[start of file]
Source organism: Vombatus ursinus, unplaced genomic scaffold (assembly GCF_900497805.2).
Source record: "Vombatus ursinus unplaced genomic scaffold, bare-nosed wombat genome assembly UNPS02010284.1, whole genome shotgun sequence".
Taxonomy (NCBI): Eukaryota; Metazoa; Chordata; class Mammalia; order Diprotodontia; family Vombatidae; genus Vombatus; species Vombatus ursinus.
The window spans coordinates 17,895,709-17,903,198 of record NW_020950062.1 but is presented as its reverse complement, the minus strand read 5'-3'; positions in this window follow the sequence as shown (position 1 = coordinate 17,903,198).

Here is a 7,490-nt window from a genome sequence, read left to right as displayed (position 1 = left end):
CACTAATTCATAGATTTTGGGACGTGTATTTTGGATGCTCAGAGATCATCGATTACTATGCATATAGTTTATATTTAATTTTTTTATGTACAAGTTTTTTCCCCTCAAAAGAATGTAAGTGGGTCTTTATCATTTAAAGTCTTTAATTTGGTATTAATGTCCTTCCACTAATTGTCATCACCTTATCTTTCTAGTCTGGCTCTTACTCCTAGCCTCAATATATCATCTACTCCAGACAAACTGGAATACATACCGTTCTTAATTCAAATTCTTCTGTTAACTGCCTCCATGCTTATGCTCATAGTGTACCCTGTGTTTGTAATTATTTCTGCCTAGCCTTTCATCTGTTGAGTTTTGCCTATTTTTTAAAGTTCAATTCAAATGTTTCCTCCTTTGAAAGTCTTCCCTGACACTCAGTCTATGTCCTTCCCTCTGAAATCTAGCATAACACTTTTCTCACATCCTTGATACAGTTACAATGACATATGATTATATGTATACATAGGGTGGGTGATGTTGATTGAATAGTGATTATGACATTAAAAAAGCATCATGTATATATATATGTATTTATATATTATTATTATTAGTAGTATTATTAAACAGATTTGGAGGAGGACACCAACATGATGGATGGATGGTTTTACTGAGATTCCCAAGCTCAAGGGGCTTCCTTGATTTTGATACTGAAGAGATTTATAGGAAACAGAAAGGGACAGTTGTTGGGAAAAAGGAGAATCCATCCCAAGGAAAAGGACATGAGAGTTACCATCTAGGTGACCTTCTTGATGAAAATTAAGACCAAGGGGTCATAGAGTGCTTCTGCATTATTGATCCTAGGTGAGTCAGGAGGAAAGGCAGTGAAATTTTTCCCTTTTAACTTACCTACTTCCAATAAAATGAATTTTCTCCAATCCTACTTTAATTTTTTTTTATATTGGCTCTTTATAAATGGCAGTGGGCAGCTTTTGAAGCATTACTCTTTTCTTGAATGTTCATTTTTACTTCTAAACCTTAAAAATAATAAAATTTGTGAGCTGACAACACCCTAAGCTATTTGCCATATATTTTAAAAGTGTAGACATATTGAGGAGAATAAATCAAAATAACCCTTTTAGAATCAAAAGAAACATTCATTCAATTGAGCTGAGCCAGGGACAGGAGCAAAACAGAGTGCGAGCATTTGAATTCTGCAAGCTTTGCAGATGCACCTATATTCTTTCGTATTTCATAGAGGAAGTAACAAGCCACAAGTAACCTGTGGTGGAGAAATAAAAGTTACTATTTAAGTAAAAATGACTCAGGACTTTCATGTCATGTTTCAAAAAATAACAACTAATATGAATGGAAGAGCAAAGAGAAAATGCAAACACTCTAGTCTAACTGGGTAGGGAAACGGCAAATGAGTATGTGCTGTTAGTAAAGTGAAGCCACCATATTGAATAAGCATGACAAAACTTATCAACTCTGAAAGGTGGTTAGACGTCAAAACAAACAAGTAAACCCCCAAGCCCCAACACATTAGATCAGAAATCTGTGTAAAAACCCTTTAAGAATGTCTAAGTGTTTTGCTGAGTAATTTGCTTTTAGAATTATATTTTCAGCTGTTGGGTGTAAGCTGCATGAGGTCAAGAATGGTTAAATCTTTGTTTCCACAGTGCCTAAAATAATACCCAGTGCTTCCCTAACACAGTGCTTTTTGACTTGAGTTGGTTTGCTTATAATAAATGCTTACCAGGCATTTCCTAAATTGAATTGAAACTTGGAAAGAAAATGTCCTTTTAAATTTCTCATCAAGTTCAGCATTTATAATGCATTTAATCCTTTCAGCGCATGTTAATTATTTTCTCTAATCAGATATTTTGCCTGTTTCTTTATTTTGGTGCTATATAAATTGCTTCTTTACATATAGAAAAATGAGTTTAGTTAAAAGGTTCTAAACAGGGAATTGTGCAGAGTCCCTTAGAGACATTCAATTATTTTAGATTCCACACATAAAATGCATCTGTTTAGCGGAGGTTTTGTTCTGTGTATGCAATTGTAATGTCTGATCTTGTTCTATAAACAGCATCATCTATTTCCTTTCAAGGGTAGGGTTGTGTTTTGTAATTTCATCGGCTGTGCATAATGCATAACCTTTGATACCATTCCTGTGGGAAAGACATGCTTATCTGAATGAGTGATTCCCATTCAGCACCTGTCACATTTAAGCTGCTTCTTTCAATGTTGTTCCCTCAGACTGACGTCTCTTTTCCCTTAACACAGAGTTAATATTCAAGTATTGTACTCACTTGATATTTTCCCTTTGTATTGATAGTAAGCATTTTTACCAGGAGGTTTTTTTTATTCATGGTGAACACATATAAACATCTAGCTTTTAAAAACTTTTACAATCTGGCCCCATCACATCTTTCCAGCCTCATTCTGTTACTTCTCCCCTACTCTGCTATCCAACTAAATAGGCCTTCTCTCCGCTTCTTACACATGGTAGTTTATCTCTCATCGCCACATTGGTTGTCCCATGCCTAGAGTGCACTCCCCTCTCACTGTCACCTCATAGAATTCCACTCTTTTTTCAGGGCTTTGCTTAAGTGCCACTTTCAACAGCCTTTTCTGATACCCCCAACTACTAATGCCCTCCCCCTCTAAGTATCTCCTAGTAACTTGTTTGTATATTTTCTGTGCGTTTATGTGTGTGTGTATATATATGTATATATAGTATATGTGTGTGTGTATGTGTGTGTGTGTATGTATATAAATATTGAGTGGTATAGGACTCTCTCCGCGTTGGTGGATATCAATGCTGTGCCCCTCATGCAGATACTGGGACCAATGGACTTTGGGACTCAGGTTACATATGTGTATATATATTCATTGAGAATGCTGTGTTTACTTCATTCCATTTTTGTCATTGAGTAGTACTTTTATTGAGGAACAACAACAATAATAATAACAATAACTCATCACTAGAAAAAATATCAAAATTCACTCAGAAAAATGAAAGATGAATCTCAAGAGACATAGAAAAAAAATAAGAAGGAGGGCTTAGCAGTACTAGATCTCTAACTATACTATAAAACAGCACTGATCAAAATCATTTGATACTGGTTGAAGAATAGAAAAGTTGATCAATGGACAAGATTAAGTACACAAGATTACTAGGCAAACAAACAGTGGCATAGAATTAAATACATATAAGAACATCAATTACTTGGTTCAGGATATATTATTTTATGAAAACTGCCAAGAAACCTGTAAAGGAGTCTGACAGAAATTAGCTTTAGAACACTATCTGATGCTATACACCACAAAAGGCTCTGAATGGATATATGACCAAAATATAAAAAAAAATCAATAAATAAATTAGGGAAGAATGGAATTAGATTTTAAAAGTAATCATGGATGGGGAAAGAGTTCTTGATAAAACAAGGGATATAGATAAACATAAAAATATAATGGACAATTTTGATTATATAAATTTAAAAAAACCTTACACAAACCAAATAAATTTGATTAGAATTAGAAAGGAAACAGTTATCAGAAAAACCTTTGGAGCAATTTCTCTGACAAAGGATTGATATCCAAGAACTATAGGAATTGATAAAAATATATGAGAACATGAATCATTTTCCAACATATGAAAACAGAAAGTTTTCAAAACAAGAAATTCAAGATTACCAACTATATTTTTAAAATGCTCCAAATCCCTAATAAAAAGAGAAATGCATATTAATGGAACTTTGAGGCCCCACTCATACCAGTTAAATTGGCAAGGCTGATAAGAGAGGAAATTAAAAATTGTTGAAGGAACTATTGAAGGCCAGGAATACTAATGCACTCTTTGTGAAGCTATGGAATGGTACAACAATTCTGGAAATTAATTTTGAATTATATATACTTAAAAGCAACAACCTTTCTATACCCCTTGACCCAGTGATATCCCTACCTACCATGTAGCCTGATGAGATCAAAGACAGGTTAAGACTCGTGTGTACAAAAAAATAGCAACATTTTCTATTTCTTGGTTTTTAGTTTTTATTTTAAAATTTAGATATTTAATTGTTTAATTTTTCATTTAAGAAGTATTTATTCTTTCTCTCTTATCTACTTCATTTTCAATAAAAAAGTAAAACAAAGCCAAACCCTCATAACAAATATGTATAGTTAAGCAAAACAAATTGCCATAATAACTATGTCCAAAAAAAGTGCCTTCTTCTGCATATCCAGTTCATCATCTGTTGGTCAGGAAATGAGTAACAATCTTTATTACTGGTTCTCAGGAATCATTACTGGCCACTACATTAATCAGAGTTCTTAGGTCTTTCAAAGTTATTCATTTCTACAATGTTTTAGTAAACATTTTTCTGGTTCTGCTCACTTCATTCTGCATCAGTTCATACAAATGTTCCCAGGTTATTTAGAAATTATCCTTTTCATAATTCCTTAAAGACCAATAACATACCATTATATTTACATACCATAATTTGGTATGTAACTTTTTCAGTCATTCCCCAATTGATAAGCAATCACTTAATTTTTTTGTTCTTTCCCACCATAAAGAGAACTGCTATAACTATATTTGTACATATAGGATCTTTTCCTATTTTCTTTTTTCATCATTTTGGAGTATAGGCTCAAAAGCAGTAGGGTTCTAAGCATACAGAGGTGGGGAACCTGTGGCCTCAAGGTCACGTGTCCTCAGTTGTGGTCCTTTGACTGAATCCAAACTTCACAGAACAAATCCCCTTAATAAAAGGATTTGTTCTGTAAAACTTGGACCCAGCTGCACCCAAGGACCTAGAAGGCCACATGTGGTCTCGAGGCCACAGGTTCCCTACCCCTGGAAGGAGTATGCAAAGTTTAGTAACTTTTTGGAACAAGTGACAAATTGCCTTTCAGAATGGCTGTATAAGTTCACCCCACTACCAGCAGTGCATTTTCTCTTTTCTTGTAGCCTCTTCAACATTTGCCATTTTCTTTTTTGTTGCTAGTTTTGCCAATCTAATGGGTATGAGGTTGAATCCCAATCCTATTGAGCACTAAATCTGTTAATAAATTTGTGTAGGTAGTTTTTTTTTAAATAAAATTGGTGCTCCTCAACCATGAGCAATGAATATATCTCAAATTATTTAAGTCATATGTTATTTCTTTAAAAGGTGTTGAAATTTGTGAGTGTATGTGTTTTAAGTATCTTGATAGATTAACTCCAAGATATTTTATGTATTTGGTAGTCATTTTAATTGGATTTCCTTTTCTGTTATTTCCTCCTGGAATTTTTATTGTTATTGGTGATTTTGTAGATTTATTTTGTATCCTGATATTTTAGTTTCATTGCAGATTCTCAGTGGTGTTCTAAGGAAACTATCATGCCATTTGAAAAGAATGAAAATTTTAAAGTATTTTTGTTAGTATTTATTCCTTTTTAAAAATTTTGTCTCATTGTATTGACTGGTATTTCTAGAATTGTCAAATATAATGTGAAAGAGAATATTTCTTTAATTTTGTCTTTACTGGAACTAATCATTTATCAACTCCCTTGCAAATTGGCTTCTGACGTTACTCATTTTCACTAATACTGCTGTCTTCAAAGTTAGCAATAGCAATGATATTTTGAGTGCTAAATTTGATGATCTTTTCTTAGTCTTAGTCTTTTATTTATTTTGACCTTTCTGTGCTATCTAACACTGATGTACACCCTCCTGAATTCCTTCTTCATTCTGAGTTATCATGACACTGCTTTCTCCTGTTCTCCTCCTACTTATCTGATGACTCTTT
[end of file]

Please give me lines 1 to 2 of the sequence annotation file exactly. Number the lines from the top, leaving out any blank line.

Source organism: Vombatus ursinus, unplaced genomic scaffold (assembly GCF_900497805.2).
Source record: "Vombatus ursinus unplaced genomic scaffold, bare-nosed wombat genome assembly UNPS02010284.1, whole genome shotgun sequence".